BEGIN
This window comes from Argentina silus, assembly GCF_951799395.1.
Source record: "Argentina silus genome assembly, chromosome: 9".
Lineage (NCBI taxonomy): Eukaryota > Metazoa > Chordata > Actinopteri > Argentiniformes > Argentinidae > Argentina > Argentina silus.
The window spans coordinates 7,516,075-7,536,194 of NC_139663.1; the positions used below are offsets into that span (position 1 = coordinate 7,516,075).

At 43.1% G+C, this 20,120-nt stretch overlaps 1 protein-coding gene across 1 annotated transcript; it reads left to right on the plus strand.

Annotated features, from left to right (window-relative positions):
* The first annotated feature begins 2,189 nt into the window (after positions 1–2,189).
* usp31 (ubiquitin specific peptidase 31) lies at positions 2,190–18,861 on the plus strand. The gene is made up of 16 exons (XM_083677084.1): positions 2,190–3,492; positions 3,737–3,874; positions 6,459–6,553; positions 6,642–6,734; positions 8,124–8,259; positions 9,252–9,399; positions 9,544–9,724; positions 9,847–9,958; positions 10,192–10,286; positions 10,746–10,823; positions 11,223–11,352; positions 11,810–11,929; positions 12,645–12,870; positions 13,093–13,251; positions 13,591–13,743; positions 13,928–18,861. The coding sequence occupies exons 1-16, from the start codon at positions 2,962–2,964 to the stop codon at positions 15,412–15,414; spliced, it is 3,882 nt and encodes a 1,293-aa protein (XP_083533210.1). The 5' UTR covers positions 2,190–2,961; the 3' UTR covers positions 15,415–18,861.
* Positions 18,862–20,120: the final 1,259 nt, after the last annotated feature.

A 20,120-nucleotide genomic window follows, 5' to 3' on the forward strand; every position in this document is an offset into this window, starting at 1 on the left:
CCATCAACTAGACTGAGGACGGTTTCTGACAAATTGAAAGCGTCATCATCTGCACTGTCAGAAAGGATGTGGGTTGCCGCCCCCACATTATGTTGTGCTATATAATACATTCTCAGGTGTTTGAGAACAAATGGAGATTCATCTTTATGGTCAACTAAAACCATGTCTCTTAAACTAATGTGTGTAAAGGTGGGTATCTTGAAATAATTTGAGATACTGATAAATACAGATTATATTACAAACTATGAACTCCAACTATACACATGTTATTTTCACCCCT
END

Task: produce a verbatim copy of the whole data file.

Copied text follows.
This window comes from Argentina silus, assembly GCF_951799395.1.
Source record: "Argentina silus genome assembly, chromosome: 9".
Lineage (NCBI taxonomy): Eukaryota > Metazoa > Chordata > Actinopteri > Argentiniformes > Argentinidae > Argentina > Argentina silus.
The window spans coordinates 7,516,075-7,536,194 of NC_139663.1; the positions used below are offsets into that span (position 1 = coordinate 7,516,075).

At 43.1% G+C, this 20,120-nt stretch overlaps 1 protein-coding gene across 1 annotated transcript; it reads left to right on the plus strand.

Annotated features, from left to right (window-relative positions):
* The first annotated feature begins 2,189 nt into the window (after positions 1–2,189).
* usp31 (ubiquitin specific peptidase 31) lies at positions 2,190–18,861 on the plus strand. The gene is made up of 16 exons (XM_083677084.1): positions 2,190–3,492; positions 3,737–3,874; positions 6,459–6,553; positions 6,642–6,734; positions 8,124–8,259; positions 9,252–9,399; positions 9,544–9,724; positions 9,847–9,958; positions 10,192–10,286; positions 10,746–10,823; positions 11,223–11,352; positions 11,810–11,929; positions 12,645–12,870; positions 13,093–13,251; positions 13,591–13,743; positions 13,928–18,861. The coding sequence occupies exons 1-16, from the start codon at positions 2,962–2,964 to the stop codon at positions 15,412–15,414; spliced, it is 3,882 nt and encodes a 1,293-aa protein (XP_083533210.1). The 5' UTR covers positions 2,190–2,961; the 3' UTR covers positions 15,415–18,861.
* Positions 18,862–20,120: the final 1,259 nt, after the last annotated feature.

A 20,120-nucleotide genomic window follows, 5' to 3' on the forward strand; every position in this document is an offset into this window, starting at 1 on the left:
CCATCAACTAGACTGAGGACGGTTTCTGACAAATTGAAAGCGTCATCATCTGCACTGTCAGAAAGGATGTGGGTTGCCGCCCCCACATTATGTTGTGCTATATAATACATTCTCAGGTGTTTGAGAACAAATGGAGATTCATCTTTATGGTCAACTAAAACCATGTCTCTTAAACTAATGTGTGTAAAGGTGGGTATCTTGAAATAATTTGAGATACTGATAAATACAGATTATATTACAAACTATGAACTCCAACTATACACATGTTATTTTCACCCCT